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About The Oregon statesman. (Salem, Or.) 1916-1980 | View Entire Issue (Sept. 29, 1922)
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The Oregon .Statesman
SALEM, OREGON, FRIDAY M ORNING, SEPTEMBER 29, 1922
PRICE: FIVE CENTS
LABOR MEET UPSET
WHEN BITTER FIGHT
ARISES OVER BOOZE
I After passing through three days of convention routine
without a hitch delegates to the twentieth annual gathering
j of the Oregon State Federation of Labor yesterday af ter
i noon ran up against a stu,mp in the form of a resolution call
ing for amendment of the Volstead act and stalled.
Following nearly four hours of heated argument replete
t with verbal tilts and exchanges of personalities marking one
, of the bitterest battles of its kind waged in years on the
1 ? convention floor of the labor organization approval of the
resolution was given by the scant majority of eight votes.
, ' When the result was announced President Hartwig wore
down his gavel trying to restore order and prevent renewal
of clashes between the winning and losing factions.
jr Hurtwig's Ire Aroused
"When quiet was restored, Mr.
Hartwig In emphatic terms Hayed
the convention for the bitter man
ner in which the fight for and
against the Issue was conducted.
He' said:.' f The union I represent
went on record favoring modifi
cation of the prohibition law, but
here this afternoon, n protest
agalnBt.the action of my local, I
. toted against the resolution of
1 lered in' this convention.
When we bring up such ques
tions In a gathering of this kind
'I " ire are confusing moral and econ-
omlc issues, we are driving a
wedge Into the - labor movement
to split the splendid organization
we have striven so hard to build
-up and perfect. We are creating
a division of united opinion -among
our ranks , and we are fom
enting a feeling which should not
exist against a brotherwho might
i not be on oar .side of such , an
- argument. . Such .questions never
- should have been- brought (n to
' 1 our convention and for the wel
' fare of us all I hope such an
j ' issue never again shall creep in
upon Bs." '. ' -
- Bitter Fight Waged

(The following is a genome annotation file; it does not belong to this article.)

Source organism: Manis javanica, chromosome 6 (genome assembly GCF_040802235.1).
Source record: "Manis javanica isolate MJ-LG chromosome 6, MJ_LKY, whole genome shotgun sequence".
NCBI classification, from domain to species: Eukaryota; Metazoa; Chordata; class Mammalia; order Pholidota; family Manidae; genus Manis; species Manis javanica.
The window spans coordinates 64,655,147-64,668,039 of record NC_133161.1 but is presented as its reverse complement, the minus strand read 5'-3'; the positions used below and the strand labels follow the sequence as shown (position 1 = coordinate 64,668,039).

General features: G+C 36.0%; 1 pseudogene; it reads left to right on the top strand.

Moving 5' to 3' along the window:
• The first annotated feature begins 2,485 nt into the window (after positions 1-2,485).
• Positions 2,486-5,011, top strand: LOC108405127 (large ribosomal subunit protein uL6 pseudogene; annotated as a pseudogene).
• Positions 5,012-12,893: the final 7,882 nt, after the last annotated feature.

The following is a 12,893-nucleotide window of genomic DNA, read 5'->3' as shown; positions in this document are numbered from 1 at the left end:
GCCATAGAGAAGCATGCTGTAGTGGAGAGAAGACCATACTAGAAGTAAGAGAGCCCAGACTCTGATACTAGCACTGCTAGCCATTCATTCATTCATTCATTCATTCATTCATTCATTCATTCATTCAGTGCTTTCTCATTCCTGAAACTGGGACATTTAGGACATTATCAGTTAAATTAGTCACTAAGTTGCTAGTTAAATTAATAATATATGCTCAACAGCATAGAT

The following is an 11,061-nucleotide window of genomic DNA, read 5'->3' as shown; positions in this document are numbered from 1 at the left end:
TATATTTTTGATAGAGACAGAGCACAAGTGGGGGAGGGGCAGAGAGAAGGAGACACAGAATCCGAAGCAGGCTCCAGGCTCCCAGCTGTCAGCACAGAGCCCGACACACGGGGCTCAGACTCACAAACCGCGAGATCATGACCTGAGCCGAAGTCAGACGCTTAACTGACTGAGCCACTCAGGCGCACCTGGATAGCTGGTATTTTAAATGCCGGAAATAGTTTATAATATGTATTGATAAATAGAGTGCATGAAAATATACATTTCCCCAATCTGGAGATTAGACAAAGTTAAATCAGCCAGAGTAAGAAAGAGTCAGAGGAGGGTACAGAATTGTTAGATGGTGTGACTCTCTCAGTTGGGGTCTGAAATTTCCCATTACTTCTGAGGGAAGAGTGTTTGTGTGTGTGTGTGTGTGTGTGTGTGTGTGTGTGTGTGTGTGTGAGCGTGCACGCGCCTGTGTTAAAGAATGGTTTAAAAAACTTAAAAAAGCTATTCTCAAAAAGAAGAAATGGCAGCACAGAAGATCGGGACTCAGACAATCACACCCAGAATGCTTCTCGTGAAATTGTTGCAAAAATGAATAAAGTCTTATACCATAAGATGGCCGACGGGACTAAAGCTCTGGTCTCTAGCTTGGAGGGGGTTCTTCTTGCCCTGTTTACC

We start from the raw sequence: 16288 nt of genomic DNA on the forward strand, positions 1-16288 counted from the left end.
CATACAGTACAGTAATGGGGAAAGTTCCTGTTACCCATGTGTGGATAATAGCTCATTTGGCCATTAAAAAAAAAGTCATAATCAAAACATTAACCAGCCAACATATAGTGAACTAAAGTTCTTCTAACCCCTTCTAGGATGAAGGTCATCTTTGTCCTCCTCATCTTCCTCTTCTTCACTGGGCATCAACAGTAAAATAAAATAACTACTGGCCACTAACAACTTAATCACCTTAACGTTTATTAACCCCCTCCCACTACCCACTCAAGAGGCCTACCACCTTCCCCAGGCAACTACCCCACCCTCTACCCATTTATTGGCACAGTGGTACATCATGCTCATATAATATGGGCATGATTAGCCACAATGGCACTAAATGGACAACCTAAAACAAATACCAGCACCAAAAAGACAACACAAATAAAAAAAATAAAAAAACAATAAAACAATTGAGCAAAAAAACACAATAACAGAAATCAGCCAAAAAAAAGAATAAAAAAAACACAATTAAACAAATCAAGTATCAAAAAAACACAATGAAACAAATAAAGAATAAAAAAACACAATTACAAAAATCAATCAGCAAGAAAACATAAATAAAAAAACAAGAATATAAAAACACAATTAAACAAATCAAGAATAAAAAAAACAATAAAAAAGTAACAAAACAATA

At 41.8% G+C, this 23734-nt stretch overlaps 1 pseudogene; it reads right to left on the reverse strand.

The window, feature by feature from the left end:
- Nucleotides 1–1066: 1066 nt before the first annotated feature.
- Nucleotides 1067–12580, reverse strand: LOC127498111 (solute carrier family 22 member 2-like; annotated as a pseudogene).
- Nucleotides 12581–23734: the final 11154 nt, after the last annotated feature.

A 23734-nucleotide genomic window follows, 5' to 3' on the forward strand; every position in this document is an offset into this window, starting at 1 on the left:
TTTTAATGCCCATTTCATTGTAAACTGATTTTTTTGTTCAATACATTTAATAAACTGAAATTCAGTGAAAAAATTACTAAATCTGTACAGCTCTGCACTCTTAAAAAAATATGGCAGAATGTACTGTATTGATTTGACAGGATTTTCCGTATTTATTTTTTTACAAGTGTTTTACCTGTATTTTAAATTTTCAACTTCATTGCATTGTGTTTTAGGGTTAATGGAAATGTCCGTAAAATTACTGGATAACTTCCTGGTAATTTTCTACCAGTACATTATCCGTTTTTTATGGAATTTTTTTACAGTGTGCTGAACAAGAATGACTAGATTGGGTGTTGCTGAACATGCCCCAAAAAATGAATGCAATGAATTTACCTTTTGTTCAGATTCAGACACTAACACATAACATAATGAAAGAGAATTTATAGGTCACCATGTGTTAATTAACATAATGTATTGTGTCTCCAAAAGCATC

l ,. The original resolution offered
by the Soft Drink Union workers
of Portland; called for the approv
al of ah amendment" to the con
i v stitutlon allowing the manufac-
ture and sale of beer' and 'light
wines. ; The committee submitted
an amendment that ' the Oregon
f body should "confirm the action of
the A. F. of L. A motion to table
; the resolution rwith the amend-
ment lost by a vote of 24 to 39
? An' amendment thatJLhe question
be submitted to the membership
tor referendum vote without any
recommendation lost by a vote of
21 to 31.
Proponents "of the bill avered
the return of beer and wine would
do away with moonshine and save
the country thousands of dollars
, now being spent for the enforce-
i ment of the law. Others claimed
the only way to get rid of the
bootlegger was to send a violator
l( to the penitentiary instead of fin-
Opinions Are Divided
If. . Many of the delegates could
- not agreewwhether the dry law
has been a success or a failure
whether conditions were better
before or after "prohibition and
these differences of opinion were
the cause of many of the wordy
battles exchanged during the af
One' delegate who had spoken
In favor of prohibition was asked
I how long it had ; been since he
' , had a drink of intoxicating liquor,
; He repled "Well, only a little
U ; .while ago; but 1 don't want pro
; i hibition for myself, but for my
Alt . n .1 nUnUta In
each industry of the state soon
will be amalgamated under one
international head it action to
. j ward this end approved yesterday
J materializes. Unionism by in-
dustry Instead of by trades aa
is now the case Is a matter that
V long has been indorsed, by the A.
F. of L. annd is in direct opposi
tion of the plan and program sug
X gested and advocated by the I.: W,
W. and the One Big Union.
PROHIBITION IS HELD FARCE
BY CALIFORNIA GRAND JURY
SAN FRANCISCO, Sept. 28.
prohibition is "detrimental, op
pressive and nn-democratic," and
the prohibition law "ir a farce,"
the San Francisco county grand
jury held In a final report to
, Judge Franklin Griffin, the pre
; siding Judge of the superior court.
'"The jury report calls on all
' California's reprecentatlves. in
f congress to eek the repeal of the
Volstead law or to have it amend-
ed so that light wines and beer
1 may be sold. U j
T ' The maintenance cf .prohibition
. is causing an increase in the num
. her of narcotic coses, the sale of
cheap poisonous liquor
''bootleg" variety, tho
A resolution relative , to the
compensation law of the state
was approved unlmimousiy lc
gether with a draft of an amend
ment to be submitted to the next
egtslature for passage. 4 This
proposed amendment would make
it compulsory for all employers
to accept state Insurance which
3 declared more favorable to the
workingmari than insurance off
ered by ldemnity companies and